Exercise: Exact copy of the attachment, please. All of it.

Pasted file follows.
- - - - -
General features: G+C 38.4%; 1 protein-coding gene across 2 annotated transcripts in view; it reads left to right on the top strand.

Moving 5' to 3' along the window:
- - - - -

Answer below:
General features: G+C 38.4%; 1 protein-coding gene across 2 annotated transcripts in view; it reads left to right on the top strand.

Moving 5' to 3' along the window: